Human Rights Committee Adopts Report on Follow-Up to Concluding Observations on Mexico, Niger, Portugal and Senegal
24 July 2023
The Human Rights Committee this afternoon adopted a report on follow-up to concluding observations concerning Mexico, Niger, Portugal and Senegal.
Imeru Tamerat Yigezu, Committee Expert and Special Rapporteur on follow-up to concluding observations, presented the assessment of the responses provided by Mexico, Niger, Portugal and Senegal. The overall recommended action for all of the four assessments was to send a letter to each of the States parties informing them of the discontinuation of the follow-up procedure and that further information requested by the Committee in this report should be addressed in their next periodic reports, which was due in 2026 for Mexico and Senegal; 2027 for Portugal and 2028 for Niger respectively.
Regarding Mexico, the Committee welcomed the introduction of a bill to regulate the temporary participation of the armed forces in public security tasks, requesting further information. The Committee also welcomed efforts taken to increase institutional investigatory capacity, including those institutions involved in the Ayotzinapa case. However, it was concerned at the reported systemic impunity for those responsible of violent crimes such as mass killings and arbitrary executions. It recommended that Mexico strengthen the mechanism for the protection of human rights defenders and journalists, and ensure that all attacks were investigated independently and impartially, that the perpetrators were brought to justice, and that victims received comprehensive reparation.
Concerning Niger, the Committee welcomed steps taken to combat corruption under the framework of the National Anti-Corruption Strategy. The Committee also welcomed the reported increase in referrals of alleged corruption cases to judicial authorities, including a major case implicating the Ministry of Defence. The Committee requested further information on the new prison policy, particularly concerning the increase in funding for food, bedding and medical expenses, as well as information on the separation of pretrial detainees from convicted prisoners. The Committee welcomed the State party’s adoption in July 2022 of a bill on the protection of human rights defenders, drafted in consultation with civil society. However, it was regretful that activities of the press and media continued to be restricted.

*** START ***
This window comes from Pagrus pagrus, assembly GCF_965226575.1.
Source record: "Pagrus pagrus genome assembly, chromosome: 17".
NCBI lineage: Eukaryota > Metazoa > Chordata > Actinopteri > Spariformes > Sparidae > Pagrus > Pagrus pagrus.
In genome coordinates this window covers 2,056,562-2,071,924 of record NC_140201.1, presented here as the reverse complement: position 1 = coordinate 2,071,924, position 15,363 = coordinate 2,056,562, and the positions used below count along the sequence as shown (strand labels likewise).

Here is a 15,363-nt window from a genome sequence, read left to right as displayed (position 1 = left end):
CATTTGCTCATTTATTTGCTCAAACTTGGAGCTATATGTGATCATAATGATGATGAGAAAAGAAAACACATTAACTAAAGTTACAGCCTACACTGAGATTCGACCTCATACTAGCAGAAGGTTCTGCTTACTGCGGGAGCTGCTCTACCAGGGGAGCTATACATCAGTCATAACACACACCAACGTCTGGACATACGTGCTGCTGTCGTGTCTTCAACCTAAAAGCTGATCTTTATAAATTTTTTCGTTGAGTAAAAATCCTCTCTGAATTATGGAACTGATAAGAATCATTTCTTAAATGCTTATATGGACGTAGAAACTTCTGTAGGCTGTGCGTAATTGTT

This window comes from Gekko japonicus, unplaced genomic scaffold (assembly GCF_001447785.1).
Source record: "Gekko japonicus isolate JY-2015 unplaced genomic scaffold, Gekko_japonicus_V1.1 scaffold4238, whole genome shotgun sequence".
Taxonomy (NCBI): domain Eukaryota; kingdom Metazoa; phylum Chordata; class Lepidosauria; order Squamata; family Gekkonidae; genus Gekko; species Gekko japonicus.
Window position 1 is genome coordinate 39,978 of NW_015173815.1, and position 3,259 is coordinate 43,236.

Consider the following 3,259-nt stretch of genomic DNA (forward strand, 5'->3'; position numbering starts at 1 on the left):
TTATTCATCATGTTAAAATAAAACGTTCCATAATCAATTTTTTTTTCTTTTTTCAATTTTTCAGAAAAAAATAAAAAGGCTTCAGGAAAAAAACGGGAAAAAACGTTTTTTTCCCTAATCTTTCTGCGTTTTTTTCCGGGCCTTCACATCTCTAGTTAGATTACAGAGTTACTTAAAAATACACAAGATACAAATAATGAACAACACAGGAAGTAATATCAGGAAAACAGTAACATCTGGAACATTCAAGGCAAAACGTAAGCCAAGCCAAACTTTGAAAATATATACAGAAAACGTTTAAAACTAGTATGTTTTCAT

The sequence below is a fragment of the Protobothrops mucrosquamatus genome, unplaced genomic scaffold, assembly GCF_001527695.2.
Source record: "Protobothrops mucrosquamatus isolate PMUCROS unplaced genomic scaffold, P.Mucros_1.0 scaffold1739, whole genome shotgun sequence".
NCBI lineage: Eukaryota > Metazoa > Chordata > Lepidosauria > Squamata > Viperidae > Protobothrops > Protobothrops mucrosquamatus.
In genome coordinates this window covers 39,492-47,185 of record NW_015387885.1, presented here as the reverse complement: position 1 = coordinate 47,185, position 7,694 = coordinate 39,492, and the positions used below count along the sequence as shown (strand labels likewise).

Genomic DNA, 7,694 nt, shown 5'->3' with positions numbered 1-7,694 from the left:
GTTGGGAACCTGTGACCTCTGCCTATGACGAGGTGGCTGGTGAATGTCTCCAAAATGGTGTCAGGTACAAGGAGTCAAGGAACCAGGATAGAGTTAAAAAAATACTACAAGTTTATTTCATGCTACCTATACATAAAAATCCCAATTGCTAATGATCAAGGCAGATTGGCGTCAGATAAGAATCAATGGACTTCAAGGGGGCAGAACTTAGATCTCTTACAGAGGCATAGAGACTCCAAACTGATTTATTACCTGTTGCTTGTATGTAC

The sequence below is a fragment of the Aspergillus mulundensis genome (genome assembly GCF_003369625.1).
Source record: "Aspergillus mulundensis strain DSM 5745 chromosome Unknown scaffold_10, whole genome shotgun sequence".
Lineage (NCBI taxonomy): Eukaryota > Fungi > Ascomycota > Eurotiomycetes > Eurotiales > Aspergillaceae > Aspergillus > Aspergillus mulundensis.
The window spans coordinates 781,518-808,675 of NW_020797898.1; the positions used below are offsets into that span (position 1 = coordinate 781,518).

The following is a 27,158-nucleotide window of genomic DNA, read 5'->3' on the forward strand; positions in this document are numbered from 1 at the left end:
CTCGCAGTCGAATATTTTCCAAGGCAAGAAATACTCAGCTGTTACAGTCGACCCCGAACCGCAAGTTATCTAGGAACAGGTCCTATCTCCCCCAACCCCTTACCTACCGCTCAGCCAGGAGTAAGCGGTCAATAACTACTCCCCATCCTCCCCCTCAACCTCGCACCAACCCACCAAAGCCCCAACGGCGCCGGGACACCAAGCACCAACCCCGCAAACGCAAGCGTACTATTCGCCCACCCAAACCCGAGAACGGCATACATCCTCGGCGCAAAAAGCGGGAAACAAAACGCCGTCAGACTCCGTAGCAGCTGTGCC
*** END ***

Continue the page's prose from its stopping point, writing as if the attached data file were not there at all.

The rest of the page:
Turning to Portugal, the Committee recommended that cases of trafficking in persons were thoroughly investigated, that those responsible were prosecuted, and that victims were provided with full reparation and appropriate protection and assistance. Persons who had been trafficked should also have access to an asylum procedure in which their needs could be determined. The Committee welcomed the information on the measures in place to ensure unaccompanied minors were not detained, and the establishment of a single system for persons seeking international protection, to ensure secured protection for children. It was recommended that Portugal take further steps to ensure that pre-trial detention was used only as a measure of last resort. The State should also continue promoting non-custodial alternative measures and reduce the length of investigations and legal procedures.
Concerning Senegal, the State party should take urgent measures to ensure that all deaths in custody were thoroughly and impartially investigated, that victims’ received reparations and that those responsible were prosecuted and punished in a manner commensurate with the gravity of their acts. Senegal should review its legislation on refugees and asylum seekers, and bring it into line with the Covenant, increase the resources of the National Commission on Eligibility for Refugee Status, and pass a decree to make the law on the status of refugees effective. The Committee welcomed measures taken to enable reporting of child exploitation and noted measures taken to take children off the streets and remove images and videos of child abuse from the internet. The Committee requested additional information on measures taken to end child abuse and exploitation by Qur’anic masters. The Committee also recommended that the Children’s Code be passed into law.
The draft report was adopted by the Committee as amended during the discussion and will be available on the web page dedicated to the follow-up procedure for concluding observations.
The Committee will next meet at 3 p.m. on Wednesday, 26 July, to issue its concluding observations on the reports of Brazil, Burundi, Colombia, Cyprus, Lesotho, State of Palestine and Uganda, which were considered during the one hundred and thirty-eighth session, before closing the session.